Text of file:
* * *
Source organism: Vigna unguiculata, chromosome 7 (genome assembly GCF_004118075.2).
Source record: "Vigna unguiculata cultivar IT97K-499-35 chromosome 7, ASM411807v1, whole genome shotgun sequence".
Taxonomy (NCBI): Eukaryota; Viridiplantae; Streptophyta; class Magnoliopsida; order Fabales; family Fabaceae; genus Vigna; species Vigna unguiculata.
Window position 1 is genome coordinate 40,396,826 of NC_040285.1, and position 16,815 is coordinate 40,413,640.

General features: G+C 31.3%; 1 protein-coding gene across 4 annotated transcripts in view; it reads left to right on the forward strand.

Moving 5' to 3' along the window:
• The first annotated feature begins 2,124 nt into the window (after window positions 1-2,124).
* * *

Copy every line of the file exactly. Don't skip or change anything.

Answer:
Source organism: Vigna unguiculata, chromosome 7 (genome assembly GCF_004118075.2).
Source record: "Vigna unguiculata cultivar IT97K-499-35 chromosome 7, ASM411807v1, whole genome shotgun sequence".
Taxonomy (NCBI): Eukaryota; Viridiplantae; Streptophyta; class Magnoliopsida; order Fabales; family Fabaceae; genus Vigna; species Vigna unguiculata.
Window position 1 is genome coordinate 40,396,826 of NC_040285.1, and position 16,815 is coordinate 40,413,640.

General features: G+C 31.3%; 1 protein-coding gene across 4 annotated transcripts in view; it reads left to right on the forward strand.

Moving 5' to 3' along the window:
• The first annotated feature begins 2,124 nt into the window (after window positions 1-2,124).